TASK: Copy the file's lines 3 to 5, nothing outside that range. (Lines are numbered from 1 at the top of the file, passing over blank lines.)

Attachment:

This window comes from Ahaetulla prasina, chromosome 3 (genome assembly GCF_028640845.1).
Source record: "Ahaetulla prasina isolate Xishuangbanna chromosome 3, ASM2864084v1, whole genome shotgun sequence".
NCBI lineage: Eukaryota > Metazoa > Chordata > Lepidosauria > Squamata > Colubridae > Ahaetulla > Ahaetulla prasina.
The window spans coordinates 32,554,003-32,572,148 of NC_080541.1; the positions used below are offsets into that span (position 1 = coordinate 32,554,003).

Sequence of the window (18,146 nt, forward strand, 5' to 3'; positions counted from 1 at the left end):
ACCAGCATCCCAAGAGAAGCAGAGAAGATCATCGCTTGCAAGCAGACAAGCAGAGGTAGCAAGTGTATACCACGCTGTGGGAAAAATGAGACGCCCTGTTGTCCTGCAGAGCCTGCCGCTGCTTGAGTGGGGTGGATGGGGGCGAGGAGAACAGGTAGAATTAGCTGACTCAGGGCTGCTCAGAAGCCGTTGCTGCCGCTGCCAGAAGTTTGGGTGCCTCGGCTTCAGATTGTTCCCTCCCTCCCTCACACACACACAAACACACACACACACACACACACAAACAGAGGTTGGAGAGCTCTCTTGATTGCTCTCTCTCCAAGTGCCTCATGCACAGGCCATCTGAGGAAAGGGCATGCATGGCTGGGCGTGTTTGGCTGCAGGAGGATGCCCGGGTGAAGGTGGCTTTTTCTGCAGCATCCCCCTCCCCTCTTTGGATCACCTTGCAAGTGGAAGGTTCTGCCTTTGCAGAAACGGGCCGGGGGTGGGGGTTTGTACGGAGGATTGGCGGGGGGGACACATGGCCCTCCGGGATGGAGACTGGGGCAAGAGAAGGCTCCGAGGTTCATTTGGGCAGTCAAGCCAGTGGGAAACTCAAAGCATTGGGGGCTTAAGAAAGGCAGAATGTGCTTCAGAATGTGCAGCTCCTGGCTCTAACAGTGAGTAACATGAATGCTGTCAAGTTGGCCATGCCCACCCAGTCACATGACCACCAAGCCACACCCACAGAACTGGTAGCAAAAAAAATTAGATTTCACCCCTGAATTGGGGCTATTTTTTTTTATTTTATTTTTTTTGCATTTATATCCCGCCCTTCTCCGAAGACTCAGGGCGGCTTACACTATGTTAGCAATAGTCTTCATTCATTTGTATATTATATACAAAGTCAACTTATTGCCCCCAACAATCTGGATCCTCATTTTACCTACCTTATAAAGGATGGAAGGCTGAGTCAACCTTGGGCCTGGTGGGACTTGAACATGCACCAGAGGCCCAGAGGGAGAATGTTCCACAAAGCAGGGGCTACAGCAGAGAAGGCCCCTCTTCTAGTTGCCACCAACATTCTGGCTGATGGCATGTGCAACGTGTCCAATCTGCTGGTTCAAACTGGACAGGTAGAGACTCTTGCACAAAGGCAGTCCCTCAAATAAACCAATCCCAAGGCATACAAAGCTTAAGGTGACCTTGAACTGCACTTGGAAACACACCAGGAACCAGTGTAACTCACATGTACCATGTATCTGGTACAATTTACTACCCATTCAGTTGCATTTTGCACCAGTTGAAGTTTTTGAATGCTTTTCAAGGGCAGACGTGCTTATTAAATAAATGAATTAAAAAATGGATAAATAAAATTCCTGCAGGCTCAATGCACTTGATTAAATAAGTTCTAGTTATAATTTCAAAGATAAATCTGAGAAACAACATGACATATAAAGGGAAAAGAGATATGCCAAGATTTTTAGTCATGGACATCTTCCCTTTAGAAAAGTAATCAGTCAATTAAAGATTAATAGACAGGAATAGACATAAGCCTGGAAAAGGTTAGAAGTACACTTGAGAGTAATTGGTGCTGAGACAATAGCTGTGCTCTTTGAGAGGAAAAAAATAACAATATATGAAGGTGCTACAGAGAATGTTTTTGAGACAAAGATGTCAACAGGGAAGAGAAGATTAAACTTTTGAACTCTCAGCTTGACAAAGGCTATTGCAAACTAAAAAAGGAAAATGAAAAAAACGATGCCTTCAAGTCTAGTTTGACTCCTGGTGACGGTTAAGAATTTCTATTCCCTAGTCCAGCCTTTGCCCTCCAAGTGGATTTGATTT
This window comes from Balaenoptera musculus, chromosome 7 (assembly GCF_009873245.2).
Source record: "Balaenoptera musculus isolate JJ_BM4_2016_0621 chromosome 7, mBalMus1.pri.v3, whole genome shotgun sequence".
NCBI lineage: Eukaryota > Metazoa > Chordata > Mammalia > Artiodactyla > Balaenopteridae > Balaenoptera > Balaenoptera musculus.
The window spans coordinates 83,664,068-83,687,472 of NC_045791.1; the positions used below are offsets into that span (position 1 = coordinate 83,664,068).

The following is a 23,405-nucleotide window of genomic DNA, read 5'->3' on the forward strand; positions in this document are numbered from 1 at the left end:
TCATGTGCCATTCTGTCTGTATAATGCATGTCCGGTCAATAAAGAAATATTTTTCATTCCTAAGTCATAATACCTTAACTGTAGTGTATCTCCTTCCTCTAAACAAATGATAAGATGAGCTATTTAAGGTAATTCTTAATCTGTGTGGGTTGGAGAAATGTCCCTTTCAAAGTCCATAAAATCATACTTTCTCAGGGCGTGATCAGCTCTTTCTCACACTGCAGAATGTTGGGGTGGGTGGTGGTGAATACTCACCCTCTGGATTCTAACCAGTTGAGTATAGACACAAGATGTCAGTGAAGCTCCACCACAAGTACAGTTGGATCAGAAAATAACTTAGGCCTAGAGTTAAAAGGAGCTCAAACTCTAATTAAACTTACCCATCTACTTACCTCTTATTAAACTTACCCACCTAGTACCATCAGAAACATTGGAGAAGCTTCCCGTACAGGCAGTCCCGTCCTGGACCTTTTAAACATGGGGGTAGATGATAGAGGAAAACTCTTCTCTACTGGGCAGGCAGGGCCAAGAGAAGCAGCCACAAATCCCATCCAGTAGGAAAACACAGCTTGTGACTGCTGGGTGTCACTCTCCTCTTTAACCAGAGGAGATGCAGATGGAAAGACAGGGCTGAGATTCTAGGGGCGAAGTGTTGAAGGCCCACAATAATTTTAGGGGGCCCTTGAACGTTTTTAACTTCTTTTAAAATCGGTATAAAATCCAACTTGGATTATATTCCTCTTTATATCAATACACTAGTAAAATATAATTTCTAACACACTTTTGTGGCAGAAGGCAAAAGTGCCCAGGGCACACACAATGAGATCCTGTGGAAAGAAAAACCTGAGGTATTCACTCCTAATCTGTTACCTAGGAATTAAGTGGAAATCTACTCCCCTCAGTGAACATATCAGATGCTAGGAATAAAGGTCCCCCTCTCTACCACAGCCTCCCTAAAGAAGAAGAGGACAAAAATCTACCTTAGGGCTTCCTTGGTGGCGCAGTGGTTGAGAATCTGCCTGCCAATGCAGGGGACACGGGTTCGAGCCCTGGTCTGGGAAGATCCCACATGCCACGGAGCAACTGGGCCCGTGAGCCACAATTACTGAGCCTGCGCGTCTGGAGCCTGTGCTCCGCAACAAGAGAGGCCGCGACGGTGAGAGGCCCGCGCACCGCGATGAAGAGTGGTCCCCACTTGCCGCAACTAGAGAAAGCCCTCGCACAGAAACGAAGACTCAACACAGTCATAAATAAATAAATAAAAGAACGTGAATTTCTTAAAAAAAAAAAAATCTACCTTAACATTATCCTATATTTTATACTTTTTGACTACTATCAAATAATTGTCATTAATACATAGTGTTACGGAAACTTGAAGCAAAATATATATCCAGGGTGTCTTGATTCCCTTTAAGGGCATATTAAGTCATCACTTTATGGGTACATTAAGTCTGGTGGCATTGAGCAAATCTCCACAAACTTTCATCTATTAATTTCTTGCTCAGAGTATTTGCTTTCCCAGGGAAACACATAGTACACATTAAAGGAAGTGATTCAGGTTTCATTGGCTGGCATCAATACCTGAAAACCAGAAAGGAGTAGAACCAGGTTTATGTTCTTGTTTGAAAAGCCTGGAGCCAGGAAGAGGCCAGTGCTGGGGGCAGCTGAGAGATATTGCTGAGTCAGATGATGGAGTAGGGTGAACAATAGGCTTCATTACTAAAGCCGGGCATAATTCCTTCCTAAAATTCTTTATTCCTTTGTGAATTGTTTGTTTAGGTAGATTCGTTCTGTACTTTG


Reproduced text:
NCBI lineage: Eukaryota > Metazoa > Chordata > Lepidosauria > Squamata > Colubridae > Ahaetulla > Ahaetulla prasina.
The window spans coordinates 32,554,003-32,572,148 of NC_080541.1; the positions used below are offsets into that span (position 1 = coordinate 32,554,003).

Sequence of the window (18,146 nt, forward strand, 5' to 3'; positions counted from 1 at the left end):